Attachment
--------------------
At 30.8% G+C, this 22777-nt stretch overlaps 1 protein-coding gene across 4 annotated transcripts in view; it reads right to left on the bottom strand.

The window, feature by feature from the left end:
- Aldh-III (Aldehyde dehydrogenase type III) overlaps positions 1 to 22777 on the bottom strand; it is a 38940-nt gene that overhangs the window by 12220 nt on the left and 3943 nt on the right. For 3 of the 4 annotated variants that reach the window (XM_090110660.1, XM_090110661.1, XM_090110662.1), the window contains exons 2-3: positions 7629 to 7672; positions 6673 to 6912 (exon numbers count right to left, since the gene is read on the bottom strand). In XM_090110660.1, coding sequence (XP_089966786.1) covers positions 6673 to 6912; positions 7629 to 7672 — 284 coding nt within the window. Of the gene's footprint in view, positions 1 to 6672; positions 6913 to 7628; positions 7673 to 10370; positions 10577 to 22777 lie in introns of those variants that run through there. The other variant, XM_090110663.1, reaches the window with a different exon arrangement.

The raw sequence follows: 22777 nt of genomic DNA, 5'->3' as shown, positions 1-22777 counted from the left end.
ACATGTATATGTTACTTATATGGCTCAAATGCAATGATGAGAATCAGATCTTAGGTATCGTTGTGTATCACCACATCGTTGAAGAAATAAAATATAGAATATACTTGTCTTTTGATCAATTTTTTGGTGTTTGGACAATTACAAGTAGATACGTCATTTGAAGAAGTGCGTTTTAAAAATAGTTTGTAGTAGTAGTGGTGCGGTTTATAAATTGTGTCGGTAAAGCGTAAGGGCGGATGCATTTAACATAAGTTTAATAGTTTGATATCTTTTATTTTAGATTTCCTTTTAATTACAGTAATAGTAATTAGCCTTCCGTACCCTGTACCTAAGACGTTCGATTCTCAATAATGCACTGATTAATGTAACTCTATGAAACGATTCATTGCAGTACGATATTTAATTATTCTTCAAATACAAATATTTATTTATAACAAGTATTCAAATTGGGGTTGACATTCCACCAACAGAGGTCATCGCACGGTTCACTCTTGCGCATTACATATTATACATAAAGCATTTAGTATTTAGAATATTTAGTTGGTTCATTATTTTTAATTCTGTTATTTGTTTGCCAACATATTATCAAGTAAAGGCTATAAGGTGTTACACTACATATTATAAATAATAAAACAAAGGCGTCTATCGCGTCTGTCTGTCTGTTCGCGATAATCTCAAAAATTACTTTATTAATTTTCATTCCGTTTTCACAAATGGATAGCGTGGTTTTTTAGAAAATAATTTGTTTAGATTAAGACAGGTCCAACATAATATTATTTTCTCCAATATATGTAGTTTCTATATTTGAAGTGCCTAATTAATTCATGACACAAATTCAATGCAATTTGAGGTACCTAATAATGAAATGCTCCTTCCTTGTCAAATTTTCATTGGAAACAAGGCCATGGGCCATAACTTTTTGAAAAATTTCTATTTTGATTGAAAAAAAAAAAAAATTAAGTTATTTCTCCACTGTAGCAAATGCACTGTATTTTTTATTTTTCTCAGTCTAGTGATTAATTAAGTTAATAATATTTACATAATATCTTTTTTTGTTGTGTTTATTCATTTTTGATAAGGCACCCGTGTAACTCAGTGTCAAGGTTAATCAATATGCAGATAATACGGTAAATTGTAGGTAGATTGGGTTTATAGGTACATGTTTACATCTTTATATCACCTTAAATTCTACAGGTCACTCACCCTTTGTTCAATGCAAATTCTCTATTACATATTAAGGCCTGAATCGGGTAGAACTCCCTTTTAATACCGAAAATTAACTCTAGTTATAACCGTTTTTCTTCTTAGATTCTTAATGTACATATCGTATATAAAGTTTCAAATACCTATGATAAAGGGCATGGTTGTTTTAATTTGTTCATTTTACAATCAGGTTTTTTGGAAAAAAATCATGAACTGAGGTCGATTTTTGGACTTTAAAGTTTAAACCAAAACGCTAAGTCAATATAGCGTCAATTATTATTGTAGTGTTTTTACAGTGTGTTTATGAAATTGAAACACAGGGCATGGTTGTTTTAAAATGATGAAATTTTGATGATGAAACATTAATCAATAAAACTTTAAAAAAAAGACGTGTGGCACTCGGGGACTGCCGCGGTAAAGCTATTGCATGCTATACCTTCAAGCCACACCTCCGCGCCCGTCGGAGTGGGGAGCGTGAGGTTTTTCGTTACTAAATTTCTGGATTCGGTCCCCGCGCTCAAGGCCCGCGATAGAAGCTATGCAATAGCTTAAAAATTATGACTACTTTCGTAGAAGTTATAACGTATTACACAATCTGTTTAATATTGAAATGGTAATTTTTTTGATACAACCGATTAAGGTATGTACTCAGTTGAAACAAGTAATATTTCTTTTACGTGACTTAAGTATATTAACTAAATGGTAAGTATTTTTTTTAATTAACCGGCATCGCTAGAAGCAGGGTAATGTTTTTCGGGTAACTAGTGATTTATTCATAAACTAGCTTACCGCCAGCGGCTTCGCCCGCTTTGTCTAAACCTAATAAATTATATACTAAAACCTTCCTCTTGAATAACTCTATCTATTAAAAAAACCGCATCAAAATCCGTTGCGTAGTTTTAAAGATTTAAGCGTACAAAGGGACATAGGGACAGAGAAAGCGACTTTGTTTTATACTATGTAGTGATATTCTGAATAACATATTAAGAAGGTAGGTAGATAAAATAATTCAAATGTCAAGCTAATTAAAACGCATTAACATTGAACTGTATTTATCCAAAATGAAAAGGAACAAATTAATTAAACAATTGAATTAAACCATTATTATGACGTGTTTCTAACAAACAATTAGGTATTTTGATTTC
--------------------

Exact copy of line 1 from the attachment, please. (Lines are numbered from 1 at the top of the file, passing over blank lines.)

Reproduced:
At 30.8% G+C, this 22777-nt stretch overlaps 1 protein-coding gene across 4 annotated transcripts in view; it reads right to left on the bottom strand.